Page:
Seizures are sudden and abnormal bursts of electrical activity within the brain. These can occur in patients with brain aneurysms, epilepsy, and other neurological conditions. Patients with intact brain aneurysms (not ruptured) may occasionally experience seizures, though they are often a sign the aneurysm has ruptured. For this reason, any patient who experiences a seizure should see a neurologist, and patients with a known aneurysm who experience a seizure should go to an emergency room immediately. For many patients, seizures can be successfully controlled with medication. Patients may need to take a combination of two or three different medications to reduce the number of convulsions they have. Potential side effects from these medications include sedation and lethargy, changes in sleep cycles, hyperactivity, dizziness, headache, diarrhea, fluid retention, nausea, vomiting, and weight gain or loss. Patients who experience seizures as a result of a brain aneurysm may need to be monitored by their healthcare team more frequently.
A drooping eyelid can be a sign of both a ruptured and an unruptured brain aneurysm. With an unruptured brain aneurysm, there aren't usually symptoms. However, there are rare cases where an unruptured aneurysm can press on certain nerves found in the brain, which leads to symptoms. A drooping eyelid is just one of the warning signs of an unruptured aneurysm, along with the previously mentioned doubled or blurred vision, as well as a dilated pupil and pain behind and above one eye. A drooping eyelid and dilated pupil can also occur with a ruptured aneurysm. Patients who experience more than one symptom of an aneurysm, whether it has ruptured or not, should seek medical attention as soon as possible to avoid devastating consequences. Those who see these symptoms in others should encourage them to seek medical attention, or call emergency services themselves if necessary.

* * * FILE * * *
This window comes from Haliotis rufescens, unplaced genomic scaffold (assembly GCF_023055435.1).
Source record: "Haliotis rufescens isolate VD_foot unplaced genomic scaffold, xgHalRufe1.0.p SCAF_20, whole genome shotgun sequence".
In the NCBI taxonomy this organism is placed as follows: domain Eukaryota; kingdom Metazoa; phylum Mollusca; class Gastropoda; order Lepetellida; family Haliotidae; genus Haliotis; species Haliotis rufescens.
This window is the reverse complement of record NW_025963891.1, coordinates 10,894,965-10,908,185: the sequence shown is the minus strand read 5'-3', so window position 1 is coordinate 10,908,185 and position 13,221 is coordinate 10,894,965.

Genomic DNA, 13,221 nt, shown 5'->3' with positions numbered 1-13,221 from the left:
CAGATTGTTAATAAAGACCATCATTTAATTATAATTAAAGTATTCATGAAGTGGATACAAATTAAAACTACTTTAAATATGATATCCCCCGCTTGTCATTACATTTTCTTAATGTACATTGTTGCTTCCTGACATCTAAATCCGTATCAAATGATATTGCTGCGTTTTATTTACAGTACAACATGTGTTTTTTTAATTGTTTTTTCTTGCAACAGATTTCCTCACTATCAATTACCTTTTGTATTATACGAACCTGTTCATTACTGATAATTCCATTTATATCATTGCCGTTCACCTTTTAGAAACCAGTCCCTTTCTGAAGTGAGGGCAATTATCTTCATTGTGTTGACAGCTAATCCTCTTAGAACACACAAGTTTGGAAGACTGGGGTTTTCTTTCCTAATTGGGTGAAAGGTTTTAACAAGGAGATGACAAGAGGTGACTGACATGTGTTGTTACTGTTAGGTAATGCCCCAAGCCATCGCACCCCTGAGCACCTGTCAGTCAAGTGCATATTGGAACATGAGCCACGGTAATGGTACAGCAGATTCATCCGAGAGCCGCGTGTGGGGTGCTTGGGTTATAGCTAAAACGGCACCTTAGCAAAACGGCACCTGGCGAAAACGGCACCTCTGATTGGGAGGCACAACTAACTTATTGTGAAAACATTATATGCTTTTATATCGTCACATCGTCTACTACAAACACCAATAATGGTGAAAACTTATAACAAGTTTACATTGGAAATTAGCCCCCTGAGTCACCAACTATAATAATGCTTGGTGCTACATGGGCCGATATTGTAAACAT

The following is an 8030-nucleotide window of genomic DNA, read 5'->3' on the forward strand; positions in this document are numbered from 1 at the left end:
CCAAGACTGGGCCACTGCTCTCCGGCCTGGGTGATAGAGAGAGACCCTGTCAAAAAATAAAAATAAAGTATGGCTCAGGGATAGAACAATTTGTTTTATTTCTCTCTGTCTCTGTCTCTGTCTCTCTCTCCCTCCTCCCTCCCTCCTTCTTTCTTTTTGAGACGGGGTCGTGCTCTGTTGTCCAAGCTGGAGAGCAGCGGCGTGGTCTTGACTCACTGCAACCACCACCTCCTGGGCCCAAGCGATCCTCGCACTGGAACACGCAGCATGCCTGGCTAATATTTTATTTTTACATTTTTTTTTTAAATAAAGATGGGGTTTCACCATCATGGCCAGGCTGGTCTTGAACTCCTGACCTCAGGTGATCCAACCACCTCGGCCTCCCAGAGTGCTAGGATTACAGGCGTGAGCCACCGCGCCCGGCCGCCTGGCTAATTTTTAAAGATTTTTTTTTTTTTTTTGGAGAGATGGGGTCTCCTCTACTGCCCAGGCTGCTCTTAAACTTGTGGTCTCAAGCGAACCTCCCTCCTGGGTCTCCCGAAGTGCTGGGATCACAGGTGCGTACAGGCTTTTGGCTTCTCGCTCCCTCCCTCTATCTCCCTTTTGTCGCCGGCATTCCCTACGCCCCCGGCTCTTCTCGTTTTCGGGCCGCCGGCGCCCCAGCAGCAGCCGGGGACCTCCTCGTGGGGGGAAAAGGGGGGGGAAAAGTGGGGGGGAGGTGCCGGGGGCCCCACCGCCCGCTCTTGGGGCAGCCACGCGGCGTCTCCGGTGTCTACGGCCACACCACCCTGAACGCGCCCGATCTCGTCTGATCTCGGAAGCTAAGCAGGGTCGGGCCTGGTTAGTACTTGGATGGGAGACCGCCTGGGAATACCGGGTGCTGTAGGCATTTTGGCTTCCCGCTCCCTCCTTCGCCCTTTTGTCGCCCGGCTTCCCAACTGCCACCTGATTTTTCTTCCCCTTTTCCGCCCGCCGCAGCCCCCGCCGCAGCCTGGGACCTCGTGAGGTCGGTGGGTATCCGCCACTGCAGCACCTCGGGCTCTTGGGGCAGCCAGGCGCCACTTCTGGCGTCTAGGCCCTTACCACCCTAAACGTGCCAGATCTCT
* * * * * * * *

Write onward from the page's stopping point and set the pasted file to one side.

Nausea And Vomiting
Nausea and vomiting can occur when an aneurysm ruptures. These symptoms are often accompanied by other symptoms like neurological issues and severe headaches. When vomiting and nausea occur alone, an individual may not realize they're related to a serious condition like an aneurysm. Vomiting can be caused by a number of conditions, many of which are not serious and can be fought off by the body within a few days. Though nausea is often related to the digestive system, it can also be a sign of neurological problems or issues with other parts of the body. Some types of cancer can cause nausea, as can appendicitis, a condition that occurs when the appendix becomes inflamed.